Alderney flight chaos provokes ultimatum

ALDERNEY’S politicians are issuing ministers in Guernsey with an ultimatum over the ‘disgraceful’ state of their island’s air links.

Alderney Airport

Yesterday morning one of the remaining three operational Trislanders was undergoing scheduled maintenance and both of the others went ‘tech’. Aurigny had to charter an aircraft to fly an engineer to Alderney to fix one.

The delays and cancellations meant medical appointments were missed and passengers were stranded in Southampton for up to eight and a half hours.

Francis Simonet, chairman of the Policy and Finance Committee, said the politicians were prepared to take the matter up with the Ministry of Justice if the situation did not improve.

Mr Simonet said: ‘People have been left stranded, yet again. Several Alderney patients have been denied treatment due to Aurigny’s obvious inability to provide the most basic service. It is pointless to raise this any more with the airline – we will be taking it up with the chief minister and other members of the Policy Council in Guernsey to resolve these problems with Aurigny.'

Comments for: "Alderney flight chaos provokes ultimatum"


It's got a bit silly now. Endless delays with the Dornier that was originally to have been here six months ago coupled to Britten Norman's corporate sulk leave us here stuck like piggy in the middle. I'm sure it should all have been different but it isn't and the island is suffering for it.

SoA are right to now be shouting from the rooftops.

No doubt the Trislander- Trio will pop up and tell us that their way was the only way but given that BN are reported to be doing nothing to help the situation I rather doubt we'd want to be flying around in the only four Trislanders left in existence in a few years to come, they'd have us over a barrel. There must be a reason why no one else has wanted to buy a new one in the last 40 years?


Reap what you sow. Maybe you should have been a bit more grateful toward Blueislands.


Hang on - isn't this the same Alderney that a few months ago were moaning about how terrible it was that they were going to lose their beloved 'Joey' and his mates and how awful the new Dornier was going to be????


Your statement assumes a majority whereas in reality it was a few retirees with a bit of spare time and holiday home owners interested in owning a share of the air service (free flights for shareholders anyone?)


Blame Aurigny and no one else.

Aurigny has been over zealous in their acquisition of their new and so very expensive flagship jet - leasing another jet because the new aircraft was not being delivered on time and dumping the price as low as 26 quid at times on the "life-line" Gatwick route this summer, despite having the monopoly on that route.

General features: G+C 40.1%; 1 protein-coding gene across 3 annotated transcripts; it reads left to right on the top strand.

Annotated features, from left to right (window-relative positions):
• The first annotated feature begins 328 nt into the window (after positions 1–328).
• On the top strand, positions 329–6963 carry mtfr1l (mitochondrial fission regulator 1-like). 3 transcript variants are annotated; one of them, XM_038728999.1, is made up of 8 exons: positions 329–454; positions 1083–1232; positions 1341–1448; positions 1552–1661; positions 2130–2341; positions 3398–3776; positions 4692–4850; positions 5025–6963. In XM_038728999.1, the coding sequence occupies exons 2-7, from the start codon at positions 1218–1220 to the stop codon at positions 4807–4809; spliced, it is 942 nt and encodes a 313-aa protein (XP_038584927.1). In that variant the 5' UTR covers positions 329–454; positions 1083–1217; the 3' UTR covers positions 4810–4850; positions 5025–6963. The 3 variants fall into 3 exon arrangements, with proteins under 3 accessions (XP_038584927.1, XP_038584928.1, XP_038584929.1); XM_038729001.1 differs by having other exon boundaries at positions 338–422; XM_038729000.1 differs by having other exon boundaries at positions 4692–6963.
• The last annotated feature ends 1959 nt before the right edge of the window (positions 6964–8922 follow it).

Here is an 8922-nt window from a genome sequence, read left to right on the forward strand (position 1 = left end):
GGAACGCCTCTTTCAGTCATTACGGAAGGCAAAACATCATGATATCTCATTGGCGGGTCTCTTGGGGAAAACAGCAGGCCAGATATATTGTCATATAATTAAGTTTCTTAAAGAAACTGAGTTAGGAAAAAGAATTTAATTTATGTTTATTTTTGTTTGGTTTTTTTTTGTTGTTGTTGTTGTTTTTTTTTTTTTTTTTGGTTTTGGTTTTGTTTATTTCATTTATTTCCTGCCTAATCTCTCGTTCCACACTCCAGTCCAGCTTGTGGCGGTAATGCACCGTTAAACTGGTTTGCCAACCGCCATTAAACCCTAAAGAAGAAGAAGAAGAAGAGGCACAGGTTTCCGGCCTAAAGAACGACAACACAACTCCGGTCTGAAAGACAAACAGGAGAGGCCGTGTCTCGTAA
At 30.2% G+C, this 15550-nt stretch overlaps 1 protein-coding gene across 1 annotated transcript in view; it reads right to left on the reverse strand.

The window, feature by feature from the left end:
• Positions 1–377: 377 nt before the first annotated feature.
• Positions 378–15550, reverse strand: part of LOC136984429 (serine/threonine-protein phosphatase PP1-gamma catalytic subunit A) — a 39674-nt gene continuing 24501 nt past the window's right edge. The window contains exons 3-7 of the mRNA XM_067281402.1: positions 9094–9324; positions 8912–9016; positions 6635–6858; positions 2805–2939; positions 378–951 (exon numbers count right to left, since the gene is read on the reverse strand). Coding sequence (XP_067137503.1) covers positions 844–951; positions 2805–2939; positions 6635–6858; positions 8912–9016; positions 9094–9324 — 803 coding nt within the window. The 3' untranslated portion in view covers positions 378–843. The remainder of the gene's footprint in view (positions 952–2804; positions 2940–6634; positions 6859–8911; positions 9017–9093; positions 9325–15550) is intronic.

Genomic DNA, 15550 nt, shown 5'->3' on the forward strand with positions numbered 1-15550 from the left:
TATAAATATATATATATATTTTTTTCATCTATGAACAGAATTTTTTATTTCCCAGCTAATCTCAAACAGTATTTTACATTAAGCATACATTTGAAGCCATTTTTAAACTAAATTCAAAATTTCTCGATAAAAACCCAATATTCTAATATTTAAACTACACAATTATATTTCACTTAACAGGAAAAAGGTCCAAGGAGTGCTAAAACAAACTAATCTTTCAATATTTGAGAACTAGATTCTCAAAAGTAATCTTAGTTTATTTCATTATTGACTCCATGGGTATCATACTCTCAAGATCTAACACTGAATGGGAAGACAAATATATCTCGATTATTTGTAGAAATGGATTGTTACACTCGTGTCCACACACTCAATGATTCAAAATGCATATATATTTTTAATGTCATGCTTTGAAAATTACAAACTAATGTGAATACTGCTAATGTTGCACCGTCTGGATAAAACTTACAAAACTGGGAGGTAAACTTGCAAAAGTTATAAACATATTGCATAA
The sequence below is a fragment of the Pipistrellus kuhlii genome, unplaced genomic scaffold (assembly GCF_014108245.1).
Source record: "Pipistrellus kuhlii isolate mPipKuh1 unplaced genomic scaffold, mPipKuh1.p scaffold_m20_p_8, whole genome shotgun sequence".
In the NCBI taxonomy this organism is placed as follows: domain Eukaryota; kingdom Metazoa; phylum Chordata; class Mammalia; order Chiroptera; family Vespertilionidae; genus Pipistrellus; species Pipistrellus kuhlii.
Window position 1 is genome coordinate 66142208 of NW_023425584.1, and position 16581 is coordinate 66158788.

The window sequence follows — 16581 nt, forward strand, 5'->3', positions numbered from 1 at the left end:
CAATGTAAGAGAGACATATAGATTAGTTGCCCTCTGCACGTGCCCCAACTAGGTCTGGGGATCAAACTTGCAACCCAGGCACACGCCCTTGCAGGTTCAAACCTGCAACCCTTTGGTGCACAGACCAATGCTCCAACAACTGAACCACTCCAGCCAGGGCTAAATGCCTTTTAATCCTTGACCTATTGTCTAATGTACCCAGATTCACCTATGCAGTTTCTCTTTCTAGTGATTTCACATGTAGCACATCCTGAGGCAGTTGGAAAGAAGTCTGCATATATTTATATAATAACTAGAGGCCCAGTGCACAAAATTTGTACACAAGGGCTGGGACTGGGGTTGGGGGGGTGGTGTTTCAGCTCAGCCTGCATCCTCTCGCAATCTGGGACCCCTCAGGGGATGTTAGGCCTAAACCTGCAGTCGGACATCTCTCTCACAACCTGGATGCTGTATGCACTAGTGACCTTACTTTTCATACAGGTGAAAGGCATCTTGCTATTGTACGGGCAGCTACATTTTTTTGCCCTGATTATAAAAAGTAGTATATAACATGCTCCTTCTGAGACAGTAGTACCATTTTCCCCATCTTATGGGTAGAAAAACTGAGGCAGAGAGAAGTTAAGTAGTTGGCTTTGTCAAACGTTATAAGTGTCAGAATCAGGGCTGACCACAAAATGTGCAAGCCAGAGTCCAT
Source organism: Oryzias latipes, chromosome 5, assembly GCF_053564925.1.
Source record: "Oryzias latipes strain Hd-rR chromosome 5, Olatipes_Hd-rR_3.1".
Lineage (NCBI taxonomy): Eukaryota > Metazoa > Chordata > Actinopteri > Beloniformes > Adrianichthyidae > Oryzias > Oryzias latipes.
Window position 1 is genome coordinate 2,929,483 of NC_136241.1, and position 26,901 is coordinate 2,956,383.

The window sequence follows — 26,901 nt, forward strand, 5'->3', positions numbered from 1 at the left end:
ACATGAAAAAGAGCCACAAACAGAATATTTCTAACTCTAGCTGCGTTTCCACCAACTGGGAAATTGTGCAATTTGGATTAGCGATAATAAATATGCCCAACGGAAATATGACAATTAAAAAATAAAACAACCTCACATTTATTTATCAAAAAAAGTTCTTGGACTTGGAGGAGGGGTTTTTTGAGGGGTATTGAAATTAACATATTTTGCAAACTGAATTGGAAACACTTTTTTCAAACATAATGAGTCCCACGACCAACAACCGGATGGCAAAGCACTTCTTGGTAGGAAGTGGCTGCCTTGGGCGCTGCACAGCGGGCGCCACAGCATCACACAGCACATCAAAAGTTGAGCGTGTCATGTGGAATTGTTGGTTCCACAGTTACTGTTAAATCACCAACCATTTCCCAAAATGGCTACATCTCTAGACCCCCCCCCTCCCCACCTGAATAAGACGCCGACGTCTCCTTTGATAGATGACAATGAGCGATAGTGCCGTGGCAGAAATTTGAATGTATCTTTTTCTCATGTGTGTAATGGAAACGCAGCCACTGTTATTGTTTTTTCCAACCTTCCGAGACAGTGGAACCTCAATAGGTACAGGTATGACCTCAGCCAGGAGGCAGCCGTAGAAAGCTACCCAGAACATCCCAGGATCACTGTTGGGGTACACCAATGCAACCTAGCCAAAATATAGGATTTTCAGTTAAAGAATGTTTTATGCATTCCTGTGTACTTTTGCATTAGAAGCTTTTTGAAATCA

They have, however, dropped the ball on the real life-line route, which is the one to Alderney and which suffers from being served by decrepit, near-antique aircraft with airfares at extremely and obscenely high levels. Those aging flying machines are to be replaced by further old, second hand aircraft with no plan B when things go wrong as they are doing right now and, so it seems, no thoughts of leasing a replacement aircraft to cover for the late arrival of the "new" Dorniers.

Aurigny simply has its priorities wrong. More attention should be given to the Alderney route, with better frequencies at lower fares and operated by modern, comfortable airliners. The new jet, although a nice, new, shiny and more comfortable aircraft, was not an absolute essential necessity - the preservation of the Alderney route is.


I believe that the owners of Gatwick were pricing out smaller aircraft (more seats, more shoppers) so maybe 122 seats instead of 72 was essential for the Gatwick service to remain viable? However, your points concerning Alderney are somewhat valid but as T&R in it's capacity as 'shareholder' on behalf of us all also did nothing for years about the ageing Trislander you cannot separate The States of Guernsey from a shared responsibility here.


The main argument that Aurigny used to justify the purchase of the new and larger jet was that Flybe were pulling out of Gatwick and so they needed to increase capacity to meet the demand, ( as they could not get extra slots for increasing the number of flights every day.

There is no indication that Gatwick would bar smaller turbo-props from its airport - just that flying there would become more expensive.